The Northern Neck is one of those places where change isn’t a regular thing, though little flurries of it show up now and then.
One of those flurries can be seen in the dozens of Mennonite and Amish families that have moved in over the past few years, mostly in Richmond and Westmoreland counties.
It’s a migration large enough that the Virginia Department of Transportation has put up signs urging motorists to be careful and respectful when encountering horse-drawn buggies on highways and byways.
Faster-than-usual change can also be seen in formerly sleepy towns like Warsaw, Colonial Beach and Kilmarnock, which are seeing new businesses and investment happening.
To find out more about the wave of Mennonites and Amish—the former being the larger of the two—I talked to a handful of government, business and community leaders. And I met a Mennonite farmer who, for a brief while, operated a farmer’s market in Warsaw.
He’s Lamar Martin, who, with three other Mennonite families, now operates a full-time market at his Colonial Point Farm on History Land Highway between Warsaw and Emmerton.
I stopped in for a quick chat a while back and found him and several of his 10 children out harvesting vegetables and planting cold-weather crops like cabbage.
Holding to the ways of the old-school Mennonites, the new Northern Neck residents wear simple clothing. You’ll find the men adorned in long-sleeved white shirts, dark pants, suspenders and straw hats, while the women are most often seen in long, simple dresses, with their heads covered by caps and bonnets.
Martin took a break from his work the day I stopped by to explain that his family and the others who’ve joined him in moving from Southern Maryland find that people are often a little unsure how to interact with them.
He said there’s no need for concern, and that his family and the others who’ve come to the Northern Neck are just simple people who show their faith in a different way than others do. Some of them—and a slightly smaller number of Amish families who’ve also moved in—might use horse-drawn buggies at times, while others accept rides from acquaintances with automobiles.
He admits that the way they follow their faith can be confusing to outsiders. For instance, he can run the motor of a refrigerated box truck to keep vegetables cool, but doesn’t typically drive it anywhere. Tractors and propane-powered equipment can be used in certain situations.
Martin said that one concession they ask of their customers and neighbors is not trying to photograph them, because their religion prohibits it.
He said the draw to the Northern Neck is that the farmland they need to sustain an agriculture-based life is still plentiful and relatively cheap there. He said his family and the handful of others they work closely with—who congregate to create schools and new places of worship—left Southern Maryland because it was getting too populated and busy.
“Where we had a farmer’s market, there was so much traffic that it was getting dangerous for our customers to stop in,” he said.
As we talked, I noticed one of his daughters was arranging a bountiful array of apples, sweet corn, cantaloupes, watermelon and squash under the tent that acts as their storefront. There were also delicious-looking baked goods that included everything from pies to muffins.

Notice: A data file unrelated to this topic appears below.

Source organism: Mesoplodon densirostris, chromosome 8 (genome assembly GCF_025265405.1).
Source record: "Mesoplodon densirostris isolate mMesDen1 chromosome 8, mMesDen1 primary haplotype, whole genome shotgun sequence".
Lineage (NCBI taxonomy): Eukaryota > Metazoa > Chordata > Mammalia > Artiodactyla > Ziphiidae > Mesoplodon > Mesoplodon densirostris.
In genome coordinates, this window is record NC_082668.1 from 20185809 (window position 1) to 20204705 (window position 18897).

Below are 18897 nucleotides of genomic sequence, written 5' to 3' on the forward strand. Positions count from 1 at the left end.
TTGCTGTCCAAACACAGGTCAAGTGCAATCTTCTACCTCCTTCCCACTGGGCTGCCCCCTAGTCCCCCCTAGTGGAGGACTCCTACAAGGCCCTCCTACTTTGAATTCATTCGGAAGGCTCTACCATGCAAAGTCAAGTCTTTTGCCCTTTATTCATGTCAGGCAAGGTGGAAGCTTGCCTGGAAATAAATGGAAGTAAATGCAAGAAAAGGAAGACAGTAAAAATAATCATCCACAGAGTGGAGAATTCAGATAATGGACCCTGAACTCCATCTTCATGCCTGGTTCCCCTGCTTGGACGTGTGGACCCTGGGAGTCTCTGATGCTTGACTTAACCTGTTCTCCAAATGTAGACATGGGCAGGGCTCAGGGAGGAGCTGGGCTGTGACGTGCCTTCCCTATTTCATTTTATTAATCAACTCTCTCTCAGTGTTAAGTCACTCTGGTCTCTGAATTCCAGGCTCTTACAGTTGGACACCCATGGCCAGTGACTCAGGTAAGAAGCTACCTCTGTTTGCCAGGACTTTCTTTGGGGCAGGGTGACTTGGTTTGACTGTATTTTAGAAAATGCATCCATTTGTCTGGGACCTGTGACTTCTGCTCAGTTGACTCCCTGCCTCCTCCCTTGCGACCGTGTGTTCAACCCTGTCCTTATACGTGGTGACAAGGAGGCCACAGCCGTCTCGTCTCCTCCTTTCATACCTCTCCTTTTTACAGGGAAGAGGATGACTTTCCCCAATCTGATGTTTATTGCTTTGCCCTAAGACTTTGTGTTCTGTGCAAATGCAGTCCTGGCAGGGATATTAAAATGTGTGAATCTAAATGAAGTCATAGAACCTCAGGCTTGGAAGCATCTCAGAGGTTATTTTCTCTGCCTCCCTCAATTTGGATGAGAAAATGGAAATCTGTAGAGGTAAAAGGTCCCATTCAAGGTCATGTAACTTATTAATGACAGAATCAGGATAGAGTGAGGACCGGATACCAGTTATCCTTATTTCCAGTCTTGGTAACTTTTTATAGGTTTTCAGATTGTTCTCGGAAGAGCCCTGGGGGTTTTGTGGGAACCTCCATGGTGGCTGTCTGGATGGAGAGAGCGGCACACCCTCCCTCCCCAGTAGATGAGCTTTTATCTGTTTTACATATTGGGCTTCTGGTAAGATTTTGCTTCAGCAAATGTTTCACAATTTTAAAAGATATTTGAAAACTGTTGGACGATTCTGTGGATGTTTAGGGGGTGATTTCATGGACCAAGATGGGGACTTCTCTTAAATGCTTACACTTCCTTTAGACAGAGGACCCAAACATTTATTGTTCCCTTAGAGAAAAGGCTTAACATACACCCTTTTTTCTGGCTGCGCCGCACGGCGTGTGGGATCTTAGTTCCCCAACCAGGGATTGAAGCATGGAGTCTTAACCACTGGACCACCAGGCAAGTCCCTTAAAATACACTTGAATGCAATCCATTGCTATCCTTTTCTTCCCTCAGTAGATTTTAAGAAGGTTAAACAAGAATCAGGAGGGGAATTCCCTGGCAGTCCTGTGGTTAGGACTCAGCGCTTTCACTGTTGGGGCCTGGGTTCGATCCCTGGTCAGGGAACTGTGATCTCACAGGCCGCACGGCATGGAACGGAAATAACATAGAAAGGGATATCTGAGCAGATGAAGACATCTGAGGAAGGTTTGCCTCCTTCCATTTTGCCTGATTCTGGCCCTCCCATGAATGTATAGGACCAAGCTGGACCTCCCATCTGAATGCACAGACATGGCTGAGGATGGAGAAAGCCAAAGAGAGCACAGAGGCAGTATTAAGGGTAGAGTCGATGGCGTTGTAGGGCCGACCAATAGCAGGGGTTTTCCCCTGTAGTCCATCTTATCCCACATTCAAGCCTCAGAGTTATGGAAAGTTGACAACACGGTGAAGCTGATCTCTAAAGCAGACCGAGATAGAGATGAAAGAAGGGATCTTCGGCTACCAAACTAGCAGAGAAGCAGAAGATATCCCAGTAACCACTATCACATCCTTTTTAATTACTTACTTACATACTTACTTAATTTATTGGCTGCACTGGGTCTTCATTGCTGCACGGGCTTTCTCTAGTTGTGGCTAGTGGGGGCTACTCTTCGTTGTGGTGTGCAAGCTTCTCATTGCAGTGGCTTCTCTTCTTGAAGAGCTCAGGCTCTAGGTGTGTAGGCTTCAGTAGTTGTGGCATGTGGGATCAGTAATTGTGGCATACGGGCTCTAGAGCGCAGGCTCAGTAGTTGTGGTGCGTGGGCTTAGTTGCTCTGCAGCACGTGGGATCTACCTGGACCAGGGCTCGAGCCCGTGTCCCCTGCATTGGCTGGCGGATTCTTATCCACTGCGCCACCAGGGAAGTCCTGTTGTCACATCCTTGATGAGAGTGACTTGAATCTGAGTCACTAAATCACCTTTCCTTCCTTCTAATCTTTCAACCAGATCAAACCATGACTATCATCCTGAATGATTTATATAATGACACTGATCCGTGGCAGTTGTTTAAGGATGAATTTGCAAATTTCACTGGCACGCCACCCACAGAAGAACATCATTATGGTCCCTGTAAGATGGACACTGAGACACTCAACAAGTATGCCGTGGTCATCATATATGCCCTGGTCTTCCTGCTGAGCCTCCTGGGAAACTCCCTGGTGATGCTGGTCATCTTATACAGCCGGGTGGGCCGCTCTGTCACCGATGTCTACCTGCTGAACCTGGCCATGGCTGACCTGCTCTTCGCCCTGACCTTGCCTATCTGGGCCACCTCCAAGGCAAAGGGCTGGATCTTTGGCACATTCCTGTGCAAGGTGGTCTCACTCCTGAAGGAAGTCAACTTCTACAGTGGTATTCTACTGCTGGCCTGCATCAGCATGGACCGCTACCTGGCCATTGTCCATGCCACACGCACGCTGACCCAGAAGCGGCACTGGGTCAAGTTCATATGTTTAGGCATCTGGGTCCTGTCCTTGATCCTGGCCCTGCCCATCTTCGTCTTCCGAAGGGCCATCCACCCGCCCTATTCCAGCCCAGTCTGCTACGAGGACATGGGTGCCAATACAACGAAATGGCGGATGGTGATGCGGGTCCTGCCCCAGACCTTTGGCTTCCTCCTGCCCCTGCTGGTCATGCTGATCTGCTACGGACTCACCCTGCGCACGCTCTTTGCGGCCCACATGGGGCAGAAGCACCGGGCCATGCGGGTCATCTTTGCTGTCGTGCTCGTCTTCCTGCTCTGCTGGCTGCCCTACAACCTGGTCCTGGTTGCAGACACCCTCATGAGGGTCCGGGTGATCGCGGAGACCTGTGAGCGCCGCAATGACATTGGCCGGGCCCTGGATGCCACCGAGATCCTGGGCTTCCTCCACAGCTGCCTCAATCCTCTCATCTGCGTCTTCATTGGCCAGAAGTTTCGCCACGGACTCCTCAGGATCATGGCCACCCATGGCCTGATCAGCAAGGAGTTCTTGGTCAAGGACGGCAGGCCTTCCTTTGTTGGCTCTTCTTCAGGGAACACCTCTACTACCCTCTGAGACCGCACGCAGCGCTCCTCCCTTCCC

The heavy Pennsylvania Dutch accent takes a moment to get used to, but it’s not all that different from other strong accents you might encounter on the Northern Neck.
If you ask me, Martin and other newcomers are a great fit in the region, having much in common with families who’ve spent generations making a living from the land up and down the Northern Neck. And they’re willing to do the hard work that newcomers have shied away from for years.
At Thomas’s Store in Emmerton, David Thomas said Amish families bring in lots of customers on Saturday mornings with the oversized doughnuts and other baked goods they bring to sell there, often arriving in horse-drawn buggies.
“If you don’t get here early, the doughnuts are gone,” he said, noting that it seems like the Amish families are grouped a little closer to the Farnham side of the county than their Mennonite counterparts.
As for sleepy spots where business is blossoming, things are still hopping in Warsaw, where Town Manager Joseph N. Quesenberry said he and the town council have now procured more than $4 million in grants and other funding that has improved the seat of Richmond County to the point where new businesses are arriving.
Much of that money is connected to a drainage project that’s taken out a blighted eyesore: an abandoned shopping center in the middle of town that will soon be a lake, an activities building and a hillside amphitheater.
There, in my old hometown, new businesses either open or arriving in the near future include Old Rappahannock Brewing Company and Taphouse, Northern Neck Popcorn Bag and Burke’s Jewelers.
There’s also Bubba B’s Ice Cream, Willow Stitch (custom-embroidered apparel and clothing), Timed Together Southern Charm (“shabby chic” goods, refurbished furniture and antiques).
A few businesses are expected to open in the near future: Horn’s Warsaw Ace Hardware, South of the Border on Main Mexican Restaurant and Dairy Queen.
And yes, the historic building that there was a campaign to save has now been moved to Main Street and set up near a town park, with spaces saved in an adjoining parking lot for “horse & buggy only.”